THIS is a strategic game of galactic exploration, colonisation and conquest. Although the sound and graphics are disappointing, they don't matter quite so much in a game which is practically all tactics, planning and strategy.
The idea is to explore new star systems, pick the most promising and set about colonising them. Once occupied, the stars can be used for production of resources which are then allocated for research, development, defence, environment, social matters, consumer needs and industrial growth.
RFTS is a four handed game, the computer playing all the roles of those not taken by human players. Each player takes it in turn to give his complete set of orders, the turns alternating between movement only and production plus movement.
A wide number of reports and choices are available during a turn. You can get stacks of information on the star systems including which have been explored, check out the status of all task forces, costs, current spending, placement of forces, and so on.
Building your forces is an essential part of the game. The more productive a planet is, the more materials you can buy to construct and equip your galactic navy with transports scouts and warships.
When every player has finished a turn the computer executes the movement of ships. When ships of different empires end up in the same star system, combat takes place.
Combat is split into rounds, at the end of which each player is given the opportunity of withdrawing his ships. Victory in that battle goes to the player whose forces are the only remaining ones in that system.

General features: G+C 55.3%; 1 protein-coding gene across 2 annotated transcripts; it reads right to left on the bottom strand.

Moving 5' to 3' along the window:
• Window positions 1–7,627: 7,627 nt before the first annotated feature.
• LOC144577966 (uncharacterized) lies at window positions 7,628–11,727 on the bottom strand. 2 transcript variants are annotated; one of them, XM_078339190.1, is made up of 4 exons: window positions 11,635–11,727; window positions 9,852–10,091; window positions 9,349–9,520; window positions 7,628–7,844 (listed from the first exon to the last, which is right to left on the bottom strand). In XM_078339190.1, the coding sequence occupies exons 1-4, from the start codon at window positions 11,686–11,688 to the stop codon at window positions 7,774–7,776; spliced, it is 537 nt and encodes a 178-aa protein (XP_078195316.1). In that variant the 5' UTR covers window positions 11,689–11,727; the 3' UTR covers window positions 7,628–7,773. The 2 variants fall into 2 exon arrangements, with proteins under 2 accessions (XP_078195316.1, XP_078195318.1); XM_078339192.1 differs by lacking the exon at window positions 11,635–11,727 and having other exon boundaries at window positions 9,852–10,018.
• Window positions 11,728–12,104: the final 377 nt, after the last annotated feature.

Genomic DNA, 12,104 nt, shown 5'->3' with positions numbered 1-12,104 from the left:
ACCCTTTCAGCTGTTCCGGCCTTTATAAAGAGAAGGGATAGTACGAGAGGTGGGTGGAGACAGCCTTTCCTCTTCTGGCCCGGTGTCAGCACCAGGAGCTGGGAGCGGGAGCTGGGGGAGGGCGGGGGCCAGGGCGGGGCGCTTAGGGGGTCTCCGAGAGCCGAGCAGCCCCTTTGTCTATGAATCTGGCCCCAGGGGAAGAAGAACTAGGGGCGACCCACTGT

The ultimate winner is the one who has scored the most victory points, earned by developing colonies, being triumphant in battle, conquering planets and destroying colonies.
Graphically, the game is unimpressive. The main display is a segment of a star map showing the named planets and any scout ships. This map can be replaced with a smaller one showing the entire system. Sound is used mainly in the form of alerts - for instance invasion taking place.
However, it is not the graphics or sound which really matter too much in a game like this but the wealth of detail and strategy options that it contains. And those Reach For The Stars has in plenty.
It is not the sort of game you can plunge straight into - you'll need to at least browse through the detailed 32 page manual first. Fortunately, there is a simple tutorial which helps ease you gently into the complexities.
This will appeal to all who like their entertainment to be of the more leisurely and cerebral kind. While it lacks the pace, visual attraction and excitement of an Elite, it is nevertheless engaging stuff and a game you can play many times over and yet still find new variations.